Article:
For Congress and the administration, HNA’s unprecedented, massive corruption and dubious transfer of large assets to a U.S.-based “charity” should sound an alarm: Cihang foundations control over 53% of HNA, making Cihang a shell holding company of HNA, one of the top companies in the world, not a charity.

We suspect that HNA’s largest shareholder Guan Jun may have acquired his 29.5% share ownership by siphoning off public assets through government-manipulated privatizations, because public records provide no evidence that he purchased these shares fairly.

Consistent with Guan Jun’s murky identity, only very high level political privileges can explain why HNA was able to grow at a parabolic rate, fueled by bank lending and easy access to hard currency, despite China’s tight capital controls. HNA’s chairman of the board, Chen Feng was a former PLA officer, worked under Wang Qishan for a project of the now defunct China Agriculture Trust Investment Co., and has “been a delegate to three national congresses of the Chinese Communist Party since 2002, spanning the presidencies of Jiang Zemin, Hu Jintao and Xi Jinping”, as reported by Nikkei. HNA’s business took off when Wang Qishan became Hainan’s Party chief in 2002. In Chen Feng’s most recent public appearance, he accompanied Xi Jinping on Xi’s state visit to the U.K in 2015, where he was received by then-Prime Minister David Cameron on the same stage with Xi. HNA filed a lawsuit in New York in Augustus 2017, denying allegations that Wang Qishan or his nephew Yao Qing is the controlling shareholder of HNA Group, directly or indirectly. Public records found online show that Yao Qing has several transactions with HNA subsidiaries and affiliates.

HNA bypassed scrutiny while acting as a state sovereign investment company. On the other hand, given the opacity of the ownership and its special connections, we are concerned that it could very well be controlled by individuals and families connected with the top of the Chinese Communist Party (CCP), operating through a shadowy Guan Jun. Cihang will provide a shelter for CCP leaders’ families to retain their wealth, which they could only have obtained through corruption. Cihang may thus become a beachhead for the CCP to influence the U.S. government and public.

If this is the case, such an entity would be liable for examination per the Global Magnitsky Human Rights Accountability Act, passed in December 2016 (NDAA 2017, section 1261-1265) as the law aims at sanctioning officials or their senior associates who have committed “expropriation of private or public assets for personal gain, corruption related to government contracts or the extraction of natural resources, bribery, or the facilitation or transfer of the proceeds of corruption to foreign jurisdictions.”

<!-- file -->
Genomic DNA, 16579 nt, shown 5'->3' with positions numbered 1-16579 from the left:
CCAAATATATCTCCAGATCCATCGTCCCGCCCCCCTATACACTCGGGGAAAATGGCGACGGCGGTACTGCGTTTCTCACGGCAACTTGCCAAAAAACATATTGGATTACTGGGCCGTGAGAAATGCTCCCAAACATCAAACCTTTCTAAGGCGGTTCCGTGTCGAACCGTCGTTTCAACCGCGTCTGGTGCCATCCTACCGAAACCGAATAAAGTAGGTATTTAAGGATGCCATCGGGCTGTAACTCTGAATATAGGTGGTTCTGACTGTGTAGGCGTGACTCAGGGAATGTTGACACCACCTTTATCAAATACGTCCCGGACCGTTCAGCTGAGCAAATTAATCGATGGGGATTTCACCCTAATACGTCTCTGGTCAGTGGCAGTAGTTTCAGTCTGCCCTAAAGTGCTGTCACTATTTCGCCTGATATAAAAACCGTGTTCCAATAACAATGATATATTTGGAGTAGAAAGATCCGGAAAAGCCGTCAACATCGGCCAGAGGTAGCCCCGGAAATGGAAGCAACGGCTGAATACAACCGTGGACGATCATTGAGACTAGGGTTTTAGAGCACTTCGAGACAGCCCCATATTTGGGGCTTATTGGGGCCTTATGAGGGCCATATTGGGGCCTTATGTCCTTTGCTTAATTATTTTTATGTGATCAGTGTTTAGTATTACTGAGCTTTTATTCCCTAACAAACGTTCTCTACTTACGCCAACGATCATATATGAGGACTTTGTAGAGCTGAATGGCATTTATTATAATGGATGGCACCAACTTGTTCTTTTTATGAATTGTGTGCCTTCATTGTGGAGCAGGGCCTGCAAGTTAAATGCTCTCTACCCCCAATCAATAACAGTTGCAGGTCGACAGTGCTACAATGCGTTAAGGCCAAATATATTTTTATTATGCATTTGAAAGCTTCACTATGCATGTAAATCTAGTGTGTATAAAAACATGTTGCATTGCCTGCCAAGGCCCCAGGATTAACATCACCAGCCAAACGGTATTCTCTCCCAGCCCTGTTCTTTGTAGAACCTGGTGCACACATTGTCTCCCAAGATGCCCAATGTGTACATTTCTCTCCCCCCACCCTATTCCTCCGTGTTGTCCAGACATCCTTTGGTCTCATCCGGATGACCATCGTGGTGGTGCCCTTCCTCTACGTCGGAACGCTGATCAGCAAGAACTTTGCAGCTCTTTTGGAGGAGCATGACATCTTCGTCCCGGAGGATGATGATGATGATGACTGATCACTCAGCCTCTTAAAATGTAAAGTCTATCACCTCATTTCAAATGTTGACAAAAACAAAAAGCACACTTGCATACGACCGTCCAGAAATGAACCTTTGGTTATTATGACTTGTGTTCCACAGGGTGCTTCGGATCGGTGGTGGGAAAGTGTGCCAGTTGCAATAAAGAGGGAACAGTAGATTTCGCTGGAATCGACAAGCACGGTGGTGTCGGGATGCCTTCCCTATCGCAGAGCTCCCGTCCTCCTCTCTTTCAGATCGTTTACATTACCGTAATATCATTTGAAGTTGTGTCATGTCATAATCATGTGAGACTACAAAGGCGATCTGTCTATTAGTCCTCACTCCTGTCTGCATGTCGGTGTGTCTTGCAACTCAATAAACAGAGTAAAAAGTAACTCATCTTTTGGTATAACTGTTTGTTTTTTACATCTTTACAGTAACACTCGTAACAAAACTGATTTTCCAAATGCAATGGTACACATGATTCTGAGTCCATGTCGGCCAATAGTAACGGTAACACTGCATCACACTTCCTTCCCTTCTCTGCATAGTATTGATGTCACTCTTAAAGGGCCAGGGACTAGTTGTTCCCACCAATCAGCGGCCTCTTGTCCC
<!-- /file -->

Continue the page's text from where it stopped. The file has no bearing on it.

Therefore, we ask the U.S. Congress and the administration to support the following:

  1. Conduct an independent investigation into all transactions and assets held by HNA and its U.S. -based business affiliates in connection with alleged corruption by CCP leaders;
  1. Conduct an independent investigation of the source of funding for HNA and Cihang’s U.S. operations in connection with alleged corruption by CCP leaders;
  1. Hold an open hearing through the U.S. Congress regarding the above investigations;
  1. Suspend approval of HNA’s application for the tax-exempt status until the completion of the above investigations;
  1. Suspend approval of all HNA’s business mergers and acquisitions in the United States until the completion of the above investigations;
  1. Audit HNA’s U.S.-based companies, NY Cihang Foundation, and Guan Jun’s donation and suspend their operations in the U.S. until the completion of the above investigations.

 

China Human Rights Accountability Center

Contact: Fengsuo Zhou, Email: zhou@h-china.org